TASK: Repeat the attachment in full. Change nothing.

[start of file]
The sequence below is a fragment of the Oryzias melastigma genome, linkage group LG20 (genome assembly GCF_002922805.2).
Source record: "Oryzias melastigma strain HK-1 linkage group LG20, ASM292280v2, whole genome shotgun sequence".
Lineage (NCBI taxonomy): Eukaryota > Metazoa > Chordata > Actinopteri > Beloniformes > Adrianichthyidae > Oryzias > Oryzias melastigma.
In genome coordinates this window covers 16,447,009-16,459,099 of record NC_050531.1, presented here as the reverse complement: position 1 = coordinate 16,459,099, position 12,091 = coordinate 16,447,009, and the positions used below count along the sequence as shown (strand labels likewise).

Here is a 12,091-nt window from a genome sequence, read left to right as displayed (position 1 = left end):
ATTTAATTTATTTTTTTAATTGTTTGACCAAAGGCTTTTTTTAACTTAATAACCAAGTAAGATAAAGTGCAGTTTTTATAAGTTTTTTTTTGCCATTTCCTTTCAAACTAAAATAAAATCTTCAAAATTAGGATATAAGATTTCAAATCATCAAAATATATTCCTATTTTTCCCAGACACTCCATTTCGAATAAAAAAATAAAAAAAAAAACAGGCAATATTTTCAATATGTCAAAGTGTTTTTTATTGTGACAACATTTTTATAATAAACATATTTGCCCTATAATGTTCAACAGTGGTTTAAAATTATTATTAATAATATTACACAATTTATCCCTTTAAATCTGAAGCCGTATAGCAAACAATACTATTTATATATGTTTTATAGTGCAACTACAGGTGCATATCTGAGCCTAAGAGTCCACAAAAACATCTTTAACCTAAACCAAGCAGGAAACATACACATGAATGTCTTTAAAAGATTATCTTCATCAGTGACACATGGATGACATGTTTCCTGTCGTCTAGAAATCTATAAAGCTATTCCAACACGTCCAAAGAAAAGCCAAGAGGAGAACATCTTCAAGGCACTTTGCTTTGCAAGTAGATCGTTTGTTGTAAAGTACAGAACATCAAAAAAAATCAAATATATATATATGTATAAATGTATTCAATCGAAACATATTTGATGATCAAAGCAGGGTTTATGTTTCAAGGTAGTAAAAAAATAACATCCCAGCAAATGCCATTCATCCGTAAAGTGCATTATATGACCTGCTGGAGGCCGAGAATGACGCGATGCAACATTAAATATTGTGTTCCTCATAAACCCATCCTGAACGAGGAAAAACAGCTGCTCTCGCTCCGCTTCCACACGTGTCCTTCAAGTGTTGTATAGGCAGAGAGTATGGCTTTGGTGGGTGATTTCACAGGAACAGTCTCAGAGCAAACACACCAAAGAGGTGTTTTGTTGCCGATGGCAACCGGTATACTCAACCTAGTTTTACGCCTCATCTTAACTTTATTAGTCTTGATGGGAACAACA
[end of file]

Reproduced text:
The sequence below is a fragment of the Oryzias melastigma genome, linkage group LG20 (genome assembly GCF_002922805.2).
Source record: "Oryzias melastigma strain HK-1 linkage group LG20, ASM292280v2, whole genome shotgun sequence".
Lineage (NCBI taxonomy): Eukaryota > Metazoa > Chordata > Actinopteri > Beloniformes > Adrianichthyidae > Oryzias > Oryzias melastigma.
In genome coordinates this window covers 16,447,009-16,459,099 of record NC_050531.1, presented here as the reverse complement: position 1 = coordinate 16,459,099, position 12,091 = coordinate 16,447,009, and the positions used below count along the sequence as shown (strand labels likewise).

Here is a 12,091-nt window from a genome sequence, read left to right as displayed (position 1 = left end):
ATTTAATTTATTTTTTTAATTGTTTGACCAAAGGCTTTTTTTAACTTAATAACCAAGTAAGATAAAGTGCAGTTTTTATAAGTTTTTTTTTGCCATTTCCTTTCAAACTAAAATAAAATCTTCAAAATTAGGATATAAGATTTCAAATCATCAAAATATATTCCTATTTTTCCCAGACACTCCATTTCGAATAAAAAAATAAAAAAAAAAACAGGCAATATTTTCAATATGTCAAAGTGTTTTTTATTGTGACAACATTTTTATAATAAACATATTTGCCCTATAATGTTCAACAGTGGTTTAAAATTATTATTAATAATATTACACAATTTATCCCTTTAAATCTGAAGCCGTATAGCAAACAATACTATTTATATATGTTTTATAGTGCAACTACAGGTGCATATCTGAGCCTAAGAGTCCACAAAAACATCTTTAACCTAAACCAAGCAGGAAACATACACATGAATGTCTTTAAAAGATTATCTTCATCAGTGACACATGGATGACATGTTTCCTGTCGTCTAGAAATCTATAAAGCTATTCCAACACGTCCAAAGAAAAGCCAAGAGGAGAACATCTTCAAGGCACTTTGCTTTGCAAGTAGATCGTTTGTTGTAAAGTACAGAACATCAAAAAAAATCAAATATATATATATGTATAAATGTATTCAATCGAAACATATTTGATGATCAAAGCAGGGTTTATGTTTCAAGGTAGTAAAAAAATAACATCCCAGCAAATGCCATTCATCCGTAAAGTGCATTATATGACCTGCTGGAGGCCGAGAATGACGCGATGCAACATTAAATATTGTGTTCCTCATAAACCCATCCTGAACGAGGAAAAACAGCTGCTCTCGCTCCGCTTCCACACGTGTCCTTCAAGTGTTGTATAGGCAGAGAGTATGGCTTTGGTGGGTGATTTCACAGGAACAGTCTCAGAGCAAACACACCAAAGAGGTGTTTTGTTGCCGATGGCAACCGGTATACTCAACCTAGTTTTACGCCTCATCTTAACTTTATTAGTCTTGATGGGAACAACA